Set Inside A Game YKTTW Discussion

Set Inside A Game
A game is used as the show's entire setting or part of it
Tropeworthy? Up For Grabs
(permanent link) added: 2012-07-26 00:46:31 sponsor: PsychoFreaX edited by: StarSword (last reply: 2012-11-17 11:09:06)

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Finally got the possibility to overwrite the original. It's Up for Grabs, but I'll still be keeping an eye out for any progress -- Nazetrime

A quite popular setting, especially in recent years, has been to have the work Set Inside A Game, be it a Video Game or a Tabletop Game. In both cases, the Role-Playing Game (frequently a MMORPG in the case of video game) variant is quite popular, but other genres can be depicted. The characters may be Player Characters that are basically the in-game avatars of real people (e.g Deep-Immersion Gaming when it's a video game), Non Player Characters (no individual controller, yet personnalities of their own) or Player Characters that have a life of their own when they are not being played with (e.g Pixelface).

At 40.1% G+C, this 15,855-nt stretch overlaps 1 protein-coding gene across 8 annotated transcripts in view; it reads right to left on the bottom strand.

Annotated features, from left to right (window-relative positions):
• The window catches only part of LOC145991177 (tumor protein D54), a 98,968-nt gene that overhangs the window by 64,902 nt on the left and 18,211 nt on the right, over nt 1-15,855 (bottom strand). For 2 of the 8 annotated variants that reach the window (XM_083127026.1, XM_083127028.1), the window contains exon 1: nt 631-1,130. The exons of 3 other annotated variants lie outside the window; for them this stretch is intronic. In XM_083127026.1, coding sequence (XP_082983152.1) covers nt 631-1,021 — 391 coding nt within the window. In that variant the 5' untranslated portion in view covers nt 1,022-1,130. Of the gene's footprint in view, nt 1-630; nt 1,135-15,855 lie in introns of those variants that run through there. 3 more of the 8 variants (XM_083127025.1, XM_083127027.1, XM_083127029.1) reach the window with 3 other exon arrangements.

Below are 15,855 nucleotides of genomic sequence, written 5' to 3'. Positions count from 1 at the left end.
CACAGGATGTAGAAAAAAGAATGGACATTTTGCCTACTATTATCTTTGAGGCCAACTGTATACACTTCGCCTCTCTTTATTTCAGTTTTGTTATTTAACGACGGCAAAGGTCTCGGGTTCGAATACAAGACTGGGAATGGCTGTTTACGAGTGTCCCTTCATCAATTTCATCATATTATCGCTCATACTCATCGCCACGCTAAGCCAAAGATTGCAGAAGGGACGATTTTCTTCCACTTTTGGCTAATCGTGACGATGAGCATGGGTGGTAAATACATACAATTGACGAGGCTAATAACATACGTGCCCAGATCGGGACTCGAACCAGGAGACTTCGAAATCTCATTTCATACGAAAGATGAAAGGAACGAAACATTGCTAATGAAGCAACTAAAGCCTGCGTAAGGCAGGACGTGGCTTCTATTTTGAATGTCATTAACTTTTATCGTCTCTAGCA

This trope tends to play out in two (or three) different ways :
  • As the setting of part or all of the show: The audience knows they're going to see real people playing games from the start, and that anything happening in a context that is not similar to Real Life is Set Inside A Game.
  • As a Plot Twist or a Twist Ending: Basically the "it was a game all along" option for a Nested Story Reveal. Putting a work in that category alone can be a major spoiler for it. Can happen to a RPG Mechanics Verse, but also to a work from pretty much any genre, especially if it's revealed at the end of a story or subverted.